Bariatric surgery numbers have seen a sharp rise in India in the last decade. A country known for its undernourished population has seen economic growth and with it, greater influence of western culture and foods. The obesity epidemic is on the rise here and India is one of the 10 most obese nations of the world being second only to China in the number of type 2 diabetes. Nutritionists in India often rely on recommendations and guidelines meant for the Caucasian population. Religious and cultural practices influence the dietary habits and patterns of the Indian population to a great extent; because of which the nutritional requirements are very different. This document was put together with an aim to provide nutritionists with recommendations on how to manage the Indian bariatric patient.
A bariatric nutrition round table meeting was initiated by the Centre for Obesity and Digestive Surgery (CODS) to bring together experts in the field of bariatric nutrition to review current data on nutritional deficiencies in the morbid obese and existing post-operative deficiencies and to formulate nutritional recommendations for bariatric/metabolic surgery specific to patients from India.
Percentage of nutritional deficiencies and reasons for the same were identified among the Indian population and recommendations were made to suit this particular population.
It is recommended that all patients undergo compulsory pre-operative nutritional counseling and nutritional investigations and that nutritional follow-up be continued lifelong. In addition, long-term implications like hypoglycemia, dumping syndrome, sugar cravings, and weight regain, need to be picked up and managed efficiently. Most importantly, post-operative supplementation is a must irrespective of type of surgery.
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Conflict of Interest
The authors declare that they have no competing interests.
• Dr. Cynthia Buffington
PhD, from The Metabolic Medicine and Surgery Institute, Florida Hospital Celebration Health
• Dr. John Dixon
Head of Clinical Research, Centre for Obesity Research and Education and Faculty of Medicine, Nursing and Health Sciences, Monash University, Melbourne, Australia
• Ms. Wan-Ling Hsu
Nutritionist, Bariatric and Metabolic International Surgery Center, E-Da Hospital, Taiwan
• Ms. Huang, Ya-we
Case manager, Bariatric and Metabolic International Surgery Center, E-Da hospital, Taiwan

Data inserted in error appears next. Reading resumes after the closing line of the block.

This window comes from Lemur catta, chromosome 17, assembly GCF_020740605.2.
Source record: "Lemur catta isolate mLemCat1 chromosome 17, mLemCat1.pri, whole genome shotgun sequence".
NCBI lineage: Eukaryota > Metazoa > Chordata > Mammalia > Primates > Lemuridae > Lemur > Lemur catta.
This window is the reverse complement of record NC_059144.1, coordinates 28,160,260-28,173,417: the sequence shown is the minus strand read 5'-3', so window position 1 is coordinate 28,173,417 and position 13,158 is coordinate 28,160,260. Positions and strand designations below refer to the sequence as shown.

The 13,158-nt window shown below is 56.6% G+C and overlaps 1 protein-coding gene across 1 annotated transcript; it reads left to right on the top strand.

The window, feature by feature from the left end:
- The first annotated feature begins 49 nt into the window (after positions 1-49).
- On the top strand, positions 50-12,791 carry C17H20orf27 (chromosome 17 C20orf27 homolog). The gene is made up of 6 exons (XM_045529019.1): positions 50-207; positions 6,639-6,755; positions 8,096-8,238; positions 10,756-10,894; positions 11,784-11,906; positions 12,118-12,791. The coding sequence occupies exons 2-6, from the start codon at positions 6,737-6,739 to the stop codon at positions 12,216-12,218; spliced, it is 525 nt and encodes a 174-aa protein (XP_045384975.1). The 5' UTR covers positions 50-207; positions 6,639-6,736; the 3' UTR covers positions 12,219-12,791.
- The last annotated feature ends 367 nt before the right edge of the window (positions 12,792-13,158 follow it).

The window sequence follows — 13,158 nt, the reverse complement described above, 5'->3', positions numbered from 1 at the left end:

• Ms. Carlyne Remedios
Accredited practicing dietician (APD) from Dietitians association of Australia
Senior Nutritionist – Centre For Obesity and Digestive Surgery, Mumbai, India
• Dr. C Anjali Devi
Visiting professor Osmania University, Hyderabad, India
• Dr. Jagmeet Madan
Principal and Professor, Department of Food and Nutrition at SVT College of Home Science, SNDT Women’s University, Mumbai, India
Mumbai President, Indian Dietetics Association, Mumbai Chapter
• Ms. P. Aslesha
Assistant Professor, Department Food Science and Nutrition, Osmania University, Hyderabad, India
• Dr. Poonam Shah
Founder and Director of Laparo-Obeso Centre
Bariatric Physician, Ruby Hall Obesity Clinic, Pune
• Dr. Bhaskarachary
Scientist ‘C’ Division of Molecular Biology, National Institute of Nutrition, Hyderabad, India
National Vice President, Indian Dietetic Association
• Ms. Ritika Sammadar
HOD Dietetics, Max Healthcare, New Delhi
• Dr. Janaki Srinath
Hyderabad President, Indian Dietetics Association, Andhra Pradesh Chapter
Vice President AIAARO (All India Association for Advancing Research in Obesity)
• Ms. Neha Dhulla
Bariatric Nutritionist, Centre for Obesity and Digestive Surgery
• Ms. Shilpa Dhar
Bariatric Nutritionist, Centre for Obesity and Digestive Surgery
Certified Diabetic Educator
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Remedios, C., Bhasker, A.G., Dhulla, N. et al. Bariatric Nutrition Guidelines for the Indian Population. OBES SURG 26, 1057–1068 (2016). https://doi.org/10.1007/s11695-015-1836-y
- Bariatric nutrition
- Nutritional recommendations
- Morbid obesity